Friday, September 28, 2012

International—and Internet—Pianist Young-Hyun Cho

Internationally renowned pianist Young-Hyun Cho honors keyboard masters with a solo recital in the refurbished Fulkerson Recital Hall at HSU on Friday, September 28.

Known for her versatility as well as musicianship, Young-Hyun Cho has won prizes in international and national piano competitions in the U.S. and South Korea. Her performances with orchestras and chamber music ensembles are as well regarded as her solo recitals. Her performances available on Internet videos attest to her range: from Bach and Chopin to Scarlatti and Stravinsky.

In her Fulkerson Hall recital, she will play a late Beethoven Sonata (No. 30 in E Major), the three-movement Estampes by Claude Debussy, Franz Listz’s Ballade No. 2, and Vingt Regards sur l’Enfant Jesus by 20th century French composer Olivier Messiaen.

Dr. Cho has lectured extensively on the Olivier Messiaen piece she will play at HSU. She describes it as in the tradition of church music, a devoutly Christian work by a composer “who established a unique musical language of his own.” Messiaen (who died in 1992) was greatly influenced by Debussy.  Dr. Cho will perform six of this work’s 20 movements, or “gazes.” The title can be translated as “Twenty Gazes (or Contemplations) on the Infant Jesus.”

  Now teaching at the University of Texas at Arlington, Doctor Cho will also conduct a Master Class at noon on the day of her recital.

This Guest Artist concert is one of three sponored by the HSU piano area, headed by professor Daniela Mineva. Dr. Winston Choi will perform in February and Natalya Antonova returns in May.

    Young-Hyun Cho performs on Friday September 28 at 8 p.m. in Fulkerson Recital Hall on the HSU campus in Arcata. A Guest Artist concert produced by the HSU Music Department. Tickets: $8/$3 students from HSU Box Office (826-3928) or at the door.

Media: Arcata Eye, North Coast Journal, Tri-City Weekly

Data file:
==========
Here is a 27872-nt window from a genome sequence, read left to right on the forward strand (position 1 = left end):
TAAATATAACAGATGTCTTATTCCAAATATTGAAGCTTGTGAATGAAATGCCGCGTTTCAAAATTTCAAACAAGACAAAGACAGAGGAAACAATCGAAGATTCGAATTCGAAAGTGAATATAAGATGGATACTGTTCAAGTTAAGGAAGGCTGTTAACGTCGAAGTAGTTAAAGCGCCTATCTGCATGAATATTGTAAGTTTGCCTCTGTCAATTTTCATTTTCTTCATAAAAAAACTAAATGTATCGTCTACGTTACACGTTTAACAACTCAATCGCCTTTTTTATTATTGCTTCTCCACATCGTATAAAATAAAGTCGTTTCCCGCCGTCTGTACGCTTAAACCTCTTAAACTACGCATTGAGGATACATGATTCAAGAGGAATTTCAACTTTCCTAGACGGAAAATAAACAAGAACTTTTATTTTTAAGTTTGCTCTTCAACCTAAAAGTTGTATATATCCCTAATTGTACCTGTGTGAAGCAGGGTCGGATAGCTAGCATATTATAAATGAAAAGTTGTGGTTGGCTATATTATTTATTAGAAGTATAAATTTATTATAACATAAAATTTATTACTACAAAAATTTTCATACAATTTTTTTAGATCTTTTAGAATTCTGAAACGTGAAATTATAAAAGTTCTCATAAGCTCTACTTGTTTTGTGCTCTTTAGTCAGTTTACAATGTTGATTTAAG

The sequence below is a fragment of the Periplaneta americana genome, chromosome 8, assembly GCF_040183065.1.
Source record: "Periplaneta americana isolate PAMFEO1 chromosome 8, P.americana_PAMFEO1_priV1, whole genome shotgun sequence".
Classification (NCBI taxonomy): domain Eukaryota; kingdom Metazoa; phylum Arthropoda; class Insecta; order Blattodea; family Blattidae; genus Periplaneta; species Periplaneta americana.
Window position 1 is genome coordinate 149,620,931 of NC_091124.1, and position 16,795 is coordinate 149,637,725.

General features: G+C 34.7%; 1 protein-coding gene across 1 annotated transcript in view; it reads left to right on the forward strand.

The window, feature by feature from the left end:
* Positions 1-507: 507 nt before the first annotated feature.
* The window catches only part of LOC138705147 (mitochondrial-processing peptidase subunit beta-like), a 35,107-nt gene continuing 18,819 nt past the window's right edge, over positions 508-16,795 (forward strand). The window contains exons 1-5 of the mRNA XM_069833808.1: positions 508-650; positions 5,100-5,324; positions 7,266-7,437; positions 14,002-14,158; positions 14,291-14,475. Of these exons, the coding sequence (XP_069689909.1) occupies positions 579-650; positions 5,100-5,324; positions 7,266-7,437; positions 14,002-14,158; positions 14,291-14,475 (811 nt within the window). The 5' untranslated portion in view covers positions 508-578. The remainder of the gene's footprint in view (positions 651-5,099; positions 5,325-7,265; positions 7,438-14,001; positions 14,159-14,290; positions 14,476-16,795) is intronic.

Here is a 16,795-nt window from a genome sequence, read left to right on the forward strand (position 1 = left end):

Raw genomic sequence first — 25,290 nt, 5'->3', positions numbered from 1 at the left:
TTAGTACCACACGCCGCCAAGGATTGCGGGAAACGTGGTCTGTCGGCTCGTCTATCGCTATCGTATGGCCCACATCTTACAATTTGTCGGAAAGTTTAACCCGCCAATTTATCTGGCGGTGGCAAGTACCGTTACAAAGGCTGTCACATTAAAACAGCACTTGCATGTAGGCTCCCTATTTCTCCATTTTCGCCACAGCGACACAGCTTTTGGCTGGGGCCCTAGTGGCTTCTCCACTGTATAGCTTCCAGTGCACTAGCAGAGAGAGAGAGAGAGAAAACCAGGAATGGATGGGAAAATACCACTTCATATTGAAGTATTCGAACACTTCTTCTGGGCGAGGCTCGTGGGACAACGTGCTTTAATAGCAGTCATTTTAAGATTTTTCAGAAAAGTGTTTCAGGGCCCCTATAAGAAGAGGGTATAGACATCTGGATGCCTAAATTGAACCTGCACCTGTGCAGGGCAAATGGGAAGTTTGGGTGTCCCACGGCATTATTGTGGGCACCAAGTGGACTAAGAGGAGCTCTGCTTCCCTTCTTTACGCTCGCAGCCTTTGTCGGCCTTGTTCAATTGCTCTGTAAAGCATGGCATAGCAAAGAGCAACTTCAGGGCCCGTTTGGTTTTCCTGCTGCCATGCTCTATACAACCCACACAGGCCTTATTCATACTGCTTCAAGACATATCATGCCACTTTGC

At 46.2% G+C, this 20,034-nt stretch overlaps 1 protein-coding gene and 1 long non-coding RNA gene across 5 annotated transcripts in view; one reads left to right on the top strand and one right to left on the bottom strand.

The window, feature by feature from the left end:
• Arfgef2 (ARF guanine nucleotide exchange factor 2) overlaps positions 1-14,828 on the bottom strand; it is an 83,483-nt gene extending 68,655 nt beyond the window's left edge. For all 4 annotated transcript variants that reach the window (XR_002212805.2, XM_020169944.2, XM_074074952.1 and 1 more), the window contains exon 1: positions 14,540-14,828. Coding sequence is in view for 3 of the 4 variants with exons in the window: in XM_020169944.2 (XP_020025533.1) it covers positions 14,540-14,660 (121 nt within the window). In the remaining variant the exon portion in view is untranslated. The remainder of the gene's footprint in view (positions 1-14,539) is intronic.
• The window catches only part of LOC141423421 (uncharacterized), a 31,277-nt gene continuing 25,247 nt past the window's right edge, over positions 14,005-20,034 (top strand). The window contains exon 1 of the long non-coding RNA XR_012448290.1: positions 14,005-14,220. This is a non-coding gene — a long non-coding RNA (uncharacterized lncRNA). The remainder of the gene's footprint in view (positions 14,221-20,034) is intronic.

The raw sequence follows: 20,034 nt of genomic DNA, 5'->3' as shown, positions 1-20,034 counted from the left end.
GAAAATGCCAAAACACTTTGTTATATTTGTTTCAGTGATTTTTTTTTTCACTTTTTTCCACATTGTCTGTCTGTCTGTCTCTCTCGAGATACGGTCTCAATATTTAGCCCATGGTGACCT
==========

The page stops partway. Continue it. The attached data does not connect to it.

Guest Artist Young-Hyun Cho: Solo Piano Recital Program

Sonata in E major No. 30, Op. 109 by Ludwig van Beethoven (1770-1827)
I. Vivace, ma non troppo – Adagio espressivo
II. Prestissimo
III. Gesangvoll, mit innigster Empfindung. Andanto molto cantabile ed espressivo

Estampes by Claude Debussy (1862-1918)
  I. Pagodes
II. Soirée dans Grenade
III. Jardins sous la pluie

Ballade No. 2, S. 171 by Franz Liszt (1811-1886)


Vingt Regards sur l’Enfant Jesus by Olivier Messiaen (1908-1992)
I. Regard du Pére
II. Regard de l’étoile
IX. Regard de temps
XI. Premiére communion de la Vierge
XIII. Noël
X. Regard de l’Esprit de joie

Additional Notes:

Debussy, one of the most influential composers of the twentieth century, varies form and style in each of the three movements of Estampes. “Pagodas” has an East Asia flavor, incorporating Chinese and Japanese folk melodies, with percussion influenced by Javanese Gamelan. While “Pagodas” uses pentatonic scales, La soiree dans Grenade uses the Arabic scale to suggest the Spanish city of Grenada. Jardins sous la pluie uses French folk melodies, and chromatic scales.

Beethoven’s Sonata in E major No. 30, Op. 109 is one of his final half dozen sonata compositions. Like many of Beethoven’s last works, it is innovative and exploratory, as it refers to the past (the Baroque) and presages the modern.

  In addition to spanning the 19th and 20th centuries, three of these composers were also prominent keyboard players (Beethoven and Listz on piano, Messiaen on organ.) While also a pianist, Debussy was known more for his keyboard compositions.

  This year marks the 200th anniversary of Liszt’s birth, and the 150th of Debussy’s.
Guest Artist Young-Hyun Cho: Biography

Dr. Young-Hyun Cho is a uniquely versatile pianist, appearing frequently as orchestral soloist, solo recitalist, and chamber musician. As a featured soloist, she as appeared with the Eastman Symphony Orchestra, the International Chamber Ensemble of Rome, the Korean Broadcasting System (KBS) Symphony Orchestra, the Korean Symphony Orchestra, the Seoul National Symphony Orchestra, the Daejeon Philharmonic Orchestra, the Euro-Asian Philharmonic Orchestra, Holland Symphony Orchestra, and The University of Texas at Arlington Orchestra.

  Dr. Cho has won prizes in international and national piano competitions, including the Eastman Concerto Competition, the Harrison Winter Piano Competition, the KBS Music Competition, the Music Association of Korea Competition, the Seoul Arts Center’s Orchestral Festival Soloist Music Competition, and the Joong Ang Times Music Competition. She received a Certificate of Artistic Achievement from Virginia Waring International Piano Competition, for which she is frequently invited to return as a guest artist to perform at their concert series. She was one of the prizewinners for the 2005 Louisiana International Piano Competition, where she was later invited to return as a featured performer and speaker for their opening ceremonies in 2009.